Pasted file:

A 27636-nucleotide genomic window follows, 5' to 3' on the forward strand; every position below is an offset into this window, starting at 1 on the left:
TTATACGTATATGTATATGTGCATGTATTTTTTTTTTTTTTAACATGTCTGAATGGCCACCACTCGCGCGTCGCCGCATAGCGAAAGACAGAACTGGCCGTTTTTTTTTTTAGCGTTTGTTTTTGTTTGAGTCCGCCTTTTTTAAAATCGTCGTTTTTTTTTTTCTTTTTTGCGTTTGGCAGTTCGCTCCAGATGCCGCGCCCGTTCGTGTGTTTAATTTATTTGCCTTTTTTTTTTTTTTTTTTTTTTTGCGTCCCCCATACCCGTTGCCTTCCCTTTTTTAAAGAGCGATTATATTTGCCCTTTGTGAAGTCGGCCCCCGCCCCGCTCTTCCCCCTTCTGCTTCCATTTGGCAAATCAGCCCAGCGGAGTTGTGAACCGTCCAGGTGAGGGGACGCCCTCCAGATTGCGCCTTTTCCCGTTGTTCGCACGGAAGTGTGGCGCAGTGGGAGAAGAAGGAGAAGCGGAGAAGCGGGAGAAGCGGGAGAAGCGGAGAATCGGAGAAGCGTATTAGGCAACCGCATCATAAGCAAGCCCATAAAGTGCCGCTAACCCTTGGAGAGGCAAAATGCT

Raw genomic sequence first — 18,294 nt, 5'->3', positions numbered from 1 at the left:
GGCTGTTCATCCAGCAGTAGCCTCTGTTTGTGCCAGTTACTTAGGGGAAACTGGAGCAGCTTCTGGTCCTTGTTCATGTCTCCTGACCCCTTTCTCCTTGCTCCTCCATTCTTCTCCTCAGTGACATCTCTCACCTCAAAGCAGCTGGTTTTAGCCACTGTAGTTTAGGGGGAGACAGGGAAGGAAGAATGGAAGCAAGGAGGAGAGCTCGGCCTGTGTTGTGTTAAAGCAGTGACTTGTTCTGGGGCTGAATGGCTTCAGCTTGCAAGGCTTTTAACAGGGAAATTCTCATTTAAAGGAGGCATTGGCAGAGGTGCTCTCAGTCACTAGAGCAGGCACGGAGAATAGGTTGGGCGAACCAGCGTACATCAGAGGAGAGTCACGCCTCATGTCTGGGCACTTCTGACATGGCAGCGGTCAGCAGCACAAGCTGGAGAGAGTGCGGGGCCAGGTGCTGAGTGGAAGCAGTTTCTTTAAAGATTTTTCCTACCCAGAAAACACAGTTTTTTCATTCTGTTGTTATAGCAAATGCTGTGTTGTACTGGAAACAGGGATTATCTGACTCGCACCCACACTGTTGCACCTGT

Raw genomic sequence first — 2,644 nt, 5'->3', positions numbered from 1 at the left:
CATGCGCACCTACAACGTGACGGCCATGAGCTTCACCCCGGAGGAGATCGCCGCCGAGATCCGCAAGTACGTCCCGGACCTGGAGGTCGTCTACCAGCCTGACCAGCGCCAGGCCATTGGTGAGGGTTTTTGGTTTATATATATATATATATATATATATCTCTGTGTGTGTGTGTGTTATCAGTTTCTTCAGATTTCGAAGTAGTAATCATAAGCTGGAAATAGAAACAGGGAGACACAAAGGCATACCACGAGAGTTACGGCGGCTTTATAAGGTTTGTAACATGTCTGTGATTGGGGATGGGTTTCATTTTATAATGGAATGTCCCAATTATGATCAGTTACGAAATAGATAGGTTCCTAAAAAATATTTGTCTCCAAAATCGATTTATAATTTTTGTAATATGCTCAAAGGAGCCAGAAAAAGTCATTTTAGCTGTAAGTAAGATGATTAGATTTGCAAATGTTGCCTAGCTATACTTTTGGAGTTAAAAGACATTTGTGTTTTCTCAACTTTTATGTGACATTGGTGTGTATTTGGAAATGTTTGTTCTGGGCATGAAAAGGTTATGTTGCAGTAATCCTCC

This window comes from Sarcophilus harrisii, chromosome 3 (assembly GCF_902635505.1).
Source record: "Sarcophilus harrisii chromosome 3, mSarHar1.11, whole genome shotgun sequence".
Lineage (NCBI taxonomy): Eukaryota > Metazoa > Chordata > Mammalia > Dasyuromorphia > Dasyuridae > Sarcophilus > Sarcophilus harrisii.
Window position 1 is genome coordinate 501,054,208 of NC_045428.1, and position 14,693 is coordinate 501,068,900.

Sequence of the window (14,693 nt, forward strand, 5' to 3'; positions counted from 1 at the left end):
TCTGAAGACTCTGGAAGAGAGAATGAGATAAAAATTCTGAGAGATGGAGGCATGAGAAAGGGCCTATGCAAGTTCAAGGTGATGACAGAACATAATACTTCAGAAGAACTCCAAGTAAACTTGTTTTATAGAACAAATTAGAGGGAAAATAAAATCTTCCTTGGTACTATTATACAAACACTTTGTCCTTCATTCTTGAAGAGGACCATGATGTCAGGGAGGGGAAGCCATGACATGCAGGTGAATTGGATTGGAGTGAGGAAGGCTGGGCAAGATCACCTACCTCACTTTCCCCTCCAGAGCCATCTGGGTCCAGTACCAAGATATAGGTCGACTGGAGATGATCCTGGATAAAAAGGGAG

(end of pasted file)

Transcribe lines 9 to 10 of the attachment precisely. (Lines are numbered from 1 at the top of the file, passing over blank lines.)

Lineage (NCBI taxonomy): Eukaryota > Metazoa > Chordata > Mammalia > Dasyuromorphia > Dasyuridae > Sarcophilus > Sarcophilus harrisii.
Window position 1 is genome coordinate 501,054,208 of NC_045428.1, and position 14,693 is coordinate 501,068,900.